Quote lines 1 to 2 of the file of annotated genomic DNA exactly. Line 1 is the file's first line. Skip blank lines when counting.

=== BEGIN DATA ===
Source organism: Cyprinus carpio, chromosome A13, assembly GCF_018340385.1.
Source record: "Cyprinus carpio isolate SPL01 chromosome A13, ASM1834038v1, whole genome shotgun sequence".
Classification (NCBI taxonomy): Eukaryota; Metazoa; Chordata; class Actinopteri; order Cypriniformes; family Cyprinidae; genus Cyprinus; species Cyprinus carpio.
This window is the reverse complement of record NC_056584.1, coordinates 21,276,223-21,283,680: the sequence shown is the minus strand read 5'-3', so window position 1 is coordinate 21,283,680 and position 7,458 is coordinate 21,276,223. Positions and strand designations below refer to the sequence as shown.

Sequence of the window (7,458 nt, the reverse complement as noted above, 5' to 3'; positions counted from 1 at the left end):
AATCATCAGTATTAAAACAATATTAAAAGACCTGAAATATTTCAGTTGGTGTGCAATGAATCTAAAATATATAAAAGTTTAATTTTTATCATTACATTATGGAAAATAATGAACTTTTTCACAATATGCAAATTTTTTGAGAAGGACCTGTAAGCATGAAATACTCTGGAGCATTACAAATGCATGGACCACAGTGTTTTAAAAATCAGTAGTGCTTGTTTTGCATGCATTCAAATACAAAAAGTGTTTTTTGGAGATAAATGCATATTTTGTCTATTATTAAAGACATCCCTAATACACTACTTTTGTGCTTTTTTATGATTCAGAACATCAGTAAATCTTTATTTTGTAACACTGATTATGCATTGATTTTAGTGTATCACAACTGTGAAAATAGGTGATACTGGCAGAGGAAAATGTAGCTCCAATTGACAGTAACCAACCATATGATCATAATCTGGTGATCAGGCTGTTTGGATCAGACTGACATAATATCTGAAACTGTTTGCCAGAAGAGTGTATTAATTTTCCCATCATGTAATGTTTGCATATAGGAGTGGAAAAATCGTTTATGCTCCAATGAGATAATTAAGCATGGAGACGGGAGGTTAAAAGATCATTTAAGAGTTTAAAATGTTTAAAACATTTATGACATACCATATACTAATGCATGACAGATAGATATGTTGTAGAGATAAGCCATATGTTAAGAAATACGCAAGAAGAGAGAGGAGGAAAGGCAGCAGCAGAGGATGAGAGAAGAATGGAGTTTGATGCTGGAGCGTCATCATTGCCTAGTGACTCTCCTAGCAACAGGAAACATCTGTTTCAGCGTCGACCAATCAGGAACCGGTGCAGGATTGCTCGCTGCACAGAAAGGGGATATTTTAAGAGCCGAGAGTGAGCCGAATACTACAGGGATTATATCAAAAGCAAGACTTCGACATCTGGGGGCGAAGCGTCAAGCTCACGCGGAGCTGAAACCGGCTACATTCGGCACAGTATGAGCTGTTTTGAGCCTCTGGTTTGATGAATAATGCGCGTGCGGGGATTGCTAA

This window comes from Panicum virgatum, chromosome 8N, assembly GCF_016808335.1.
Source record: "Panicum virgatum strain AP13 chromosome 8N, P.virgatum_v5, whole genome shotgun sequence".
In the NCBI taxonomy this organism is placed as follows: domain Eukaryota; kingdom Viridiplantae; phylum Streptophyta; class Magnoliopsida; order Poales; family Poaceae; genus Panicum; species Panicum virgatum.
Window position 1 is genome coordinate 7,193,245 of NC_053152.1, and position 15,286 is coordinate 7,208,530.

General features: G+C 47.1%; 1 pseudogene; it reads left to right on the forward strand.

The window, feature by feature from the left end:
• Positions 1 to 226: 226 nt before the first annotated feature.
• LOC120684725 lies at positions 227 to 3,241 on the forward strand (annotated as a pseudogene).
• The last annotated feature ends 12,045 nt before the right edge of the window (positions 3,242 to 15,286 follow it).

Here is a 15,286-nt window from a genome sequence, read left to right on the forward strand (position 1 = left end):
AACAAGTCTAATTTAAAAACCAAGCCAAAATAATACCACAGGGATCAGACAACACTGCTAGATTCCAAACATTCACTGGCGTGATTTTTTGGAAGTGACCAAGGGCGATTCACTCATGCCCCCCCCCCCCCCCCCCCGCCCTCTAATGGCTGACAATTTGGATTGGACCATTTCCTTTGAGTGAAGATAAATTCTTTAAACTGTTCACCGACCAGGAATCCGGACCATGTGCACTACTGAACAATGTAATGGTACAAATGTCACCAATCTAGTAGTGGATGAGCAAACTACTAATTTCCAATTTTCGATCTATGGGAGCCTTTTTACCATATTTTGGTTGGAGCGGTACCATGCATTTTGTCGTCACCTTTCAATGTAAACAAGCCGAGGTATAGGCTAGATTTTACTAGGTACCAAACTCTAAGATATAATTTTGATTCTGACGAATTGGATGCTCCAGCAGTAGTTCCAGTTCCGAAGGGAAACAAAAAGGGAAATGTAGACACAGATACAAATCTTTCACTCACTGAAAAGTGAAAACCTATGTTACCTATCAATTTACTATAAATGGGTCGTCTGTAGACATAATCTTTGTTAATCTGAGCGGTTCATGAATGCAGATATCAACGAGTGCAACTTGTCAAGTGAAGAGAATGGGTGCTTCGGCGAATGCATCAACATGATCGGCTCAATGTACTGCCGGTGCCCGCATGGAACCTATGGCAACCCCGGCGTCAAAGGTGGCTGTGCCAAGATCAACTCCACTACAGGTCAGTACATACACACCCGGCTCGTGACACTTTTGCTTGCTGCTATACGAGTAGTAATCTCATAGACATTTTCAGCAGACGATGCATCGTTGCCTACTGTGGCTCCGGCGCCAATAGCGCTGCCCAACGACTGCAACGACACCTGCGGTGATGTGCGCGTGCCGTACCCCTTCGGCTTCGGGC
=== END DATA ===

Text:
Source organism: Cyprinus carpio, chromosome A13, assembly GCF_018340385.1.
Source record: "Cyprinus carpio isolate SPL01 chromosome A13, ASM1834038v1, whole genome shotgun sequence".